Before we begin the discussion of thyroid
pathology, let’s first take a look at normal
functioning and a review quickly of thyroid
HPT overview: hypothalamus, pituitary, thyroid
axis… the classic prototype physiologically
of your negative feedback mechanism.
Up until now, we’ve looked at one major
positive feedback mechanism and that was in
Here, with hypothalamus releasing TRH; please
do not forget that TRH is also responsible
for also releasing prolactin from the anterior
Now, we then land upon the anterior pituitary,
TSH will then bind to a very important receptor
on your thyroid gland known as your TSH receptor.
That becomes important to you pathologically
in Graves’ disease where type II hypersensitivity
type of thyroid stimulation immunoglobulin
is then going to bind to the TSH receptor.
We’ll talk further when we get into details
about thyroid hormone synthesis a very important
symport called your sodium iodide symport.
From your thyroid, you are then going to release
T4 in great quantity 20 to 1, 15 to 1 depends
as to whom you speak to, but point being is
T4 is released in much greater concentration
of ratio than T3.
And then all of the different organs that
your thyroid hormones then works upon it could
be the liver, it could be the intestine, it
could be the heart, it could be just about
everything and anything including your bones.
In this picture, you have two columns.
On the left, you have stimulatory and on the
right, inhibitory and as and when I can, I’ll
go ahead and start putting in clinical applications.
We begin with stimulation with alpha-adrenergic
agonists, the opposite of this would be alpha-adrenergic
Inhibitory… also keep in mind that you can
have nodules within this thyroid gland and
when you do remember that sometimes it could
be a space occupying lesion and therefore,
decreased release of your thyroid hormones
or really anywhere up and down your axis,
you could have a tumour that’s inhibiting
the release as space occupying lesion.
TRH, estrogen; inhibitory… somatostatin,
dopamine for the most part, think of it as
being or exhibiting inhibitory type of action
on your thyroid gland.
Dopamine, however, in terms of inhibitory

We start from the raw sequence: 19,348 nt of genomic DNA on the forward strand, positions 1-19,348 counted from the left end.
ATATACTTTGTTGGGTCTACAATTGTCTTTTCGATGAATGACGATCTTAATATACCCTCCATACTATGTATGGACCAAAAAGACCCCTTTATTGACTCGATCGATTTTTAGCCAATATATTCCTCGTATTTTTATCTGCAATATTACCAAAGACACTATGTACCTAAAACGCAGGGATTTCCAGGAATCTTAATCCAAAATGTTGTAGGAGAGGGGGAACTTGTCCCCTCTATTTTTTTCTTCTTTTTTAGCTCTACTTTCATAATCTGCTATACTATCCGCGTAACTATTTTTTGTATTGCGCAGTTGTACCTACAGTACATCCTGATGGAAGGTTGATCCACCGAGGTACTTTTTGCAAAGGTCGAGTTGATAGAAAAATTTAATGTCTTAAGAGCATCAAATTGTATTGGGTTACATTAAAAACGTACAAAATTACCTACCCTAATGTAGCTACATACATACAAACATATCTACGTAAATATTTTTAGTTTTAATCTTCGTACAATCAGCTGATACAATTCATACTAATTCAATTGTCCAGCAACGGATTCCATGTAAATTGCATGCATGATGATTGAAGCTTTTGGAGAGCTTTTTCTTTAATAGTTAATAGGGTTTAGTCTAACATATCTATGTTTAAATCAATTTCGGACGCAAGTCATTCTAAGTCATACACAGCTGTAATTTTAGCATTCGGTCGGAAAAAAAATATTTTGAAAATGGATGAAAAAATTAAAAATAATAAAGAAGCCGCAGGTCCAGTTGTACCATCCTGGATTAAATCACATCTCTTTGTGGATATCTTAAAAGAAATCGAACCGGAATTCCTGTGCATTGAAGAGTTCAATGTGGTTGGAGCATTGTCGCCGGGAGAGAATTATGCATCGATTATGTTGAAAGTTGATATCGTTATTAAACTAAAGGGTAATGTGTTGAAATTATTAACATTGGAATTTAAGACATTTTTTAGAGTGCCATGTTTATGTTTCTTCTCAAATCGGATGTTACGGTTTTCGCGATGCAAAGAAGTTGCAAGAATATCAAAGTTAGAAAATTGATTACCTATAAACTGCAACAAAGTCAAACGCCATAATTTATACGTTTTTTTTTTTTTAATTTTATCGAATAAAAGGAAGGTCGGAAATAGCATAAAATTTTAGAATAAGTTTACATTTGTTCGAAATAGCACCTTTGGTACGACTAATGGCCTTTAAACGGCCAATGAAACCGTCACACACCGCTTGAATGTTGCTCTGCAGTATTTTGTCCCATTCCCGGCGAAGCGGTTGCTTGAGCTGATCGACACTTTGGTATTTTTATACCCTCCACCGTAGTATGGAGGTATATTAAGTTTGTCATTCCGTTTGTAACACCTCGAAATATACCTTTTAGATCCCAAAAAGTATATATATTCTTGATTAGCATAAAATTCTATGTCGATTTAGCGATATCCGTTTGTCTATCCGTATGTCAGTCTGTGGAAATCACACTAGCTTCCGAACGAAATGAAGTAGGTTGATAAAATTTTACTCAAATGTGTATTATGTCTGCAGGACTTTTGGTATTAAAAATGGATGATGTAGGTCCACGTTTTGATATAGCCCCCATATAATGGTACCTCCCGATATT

action would be with prolactin and perhaps
shares a little bit of inhibition with growth
Glucocorticoids, chronic illnesses… chronic
illnesses is very important for us.
How do you feel when you’re ill?
Not too energetic, maybe if there were symptoms
that you wanted to equate it to, it would
be more so along the lines of hypothyroidism.
We’ll talk a little bit more about chronic
TSH, TSH receptor, stimulating antibodies
is the full phrase there, Aby standing for
antibodies whereas inhibitory…
TSH receptor blocking antibodies and so, here,
if you’re thinking about, once again, some
type of autoimmune disease such as Hashimoto,
then keep in mind that at any point during
the thyroid hormone synthesis and release,
you could have destruction of thyroid hormone
We’ll talk more later.
Iodine could be both inhibitory or stimulatory,
keep that in mind.
The way that it could be stimulatory is that
if you required to synthesize thyroid hormone
then iodine obviously will be responsible
for the key element of creating a thyroid
hormone or if there was too much iodine, at
some point in time, you might have a negative
But, in both instances, keep in mind that
you may result in goiters… iodine deficiency
or iodine excess.
Lithium is a big one; lithium… two major
organs that lithium is responsible for causing
dysfunction and that you’re responsible
Number one, thyroid gland and number two,
down the kidneys will bring in about a nephrogenic
type of diabetes insipidus picture.
The thyroid gland itself and its histology.
What you’re seeing in the image is the middle
area that is homogenously eosinophilic and
pinkish then surrounded by a boundary of what’s
known as your follicular epithelial cells.
Now, what we’ll do further is and what you’ve
already done is take the follicular epithelial
cell and have your basolateral side facing
B basolateral, B blood… and then the apical
membrane which is then facing the colloid,
that homogenously pink region that is then
responsible for housing or storing your thyroid
Thyroid hormones are made in the follicular
epithelial cell, as we shall see, the key
element there being iodine; regulated by TSH.
Remember, every single thyroid tissue or cell
has a TSH receptor.
That TSH receptor will be incredibly important
for us to stimulate or initiate thyroid hormone
synthesis because it brings about sodium iodide
symport, as we shall see.
Serum T3 and T4 are then bound, once they
get into circulation.
Remember, these are lipid soluble, hmm?
Prior to this, they were water soluble.
What do I mean?
The TSH receptor on the thyroid gland… water
soluble IG protein type of signal transduction.
But, when the thyroid hormone gets into circulation,
you know darn well that its effects within
the nucleus in transcription/translation and
such is extremely, extremely critical and
So, therefore, it will pass through the membrane;
so, therefore, you-you need to make sure that
you’re able to regulate that.
And so, therefore, the liver then produces
what’s known as your binding globulin…
liver; not inside my thyroid gland right now.
What I’ll show you in a little bit is your
thyroglobulin and I’ve asked you a number
of times do not get the two confused and you
want to keep things… keep these separate
clinically, as you shall see.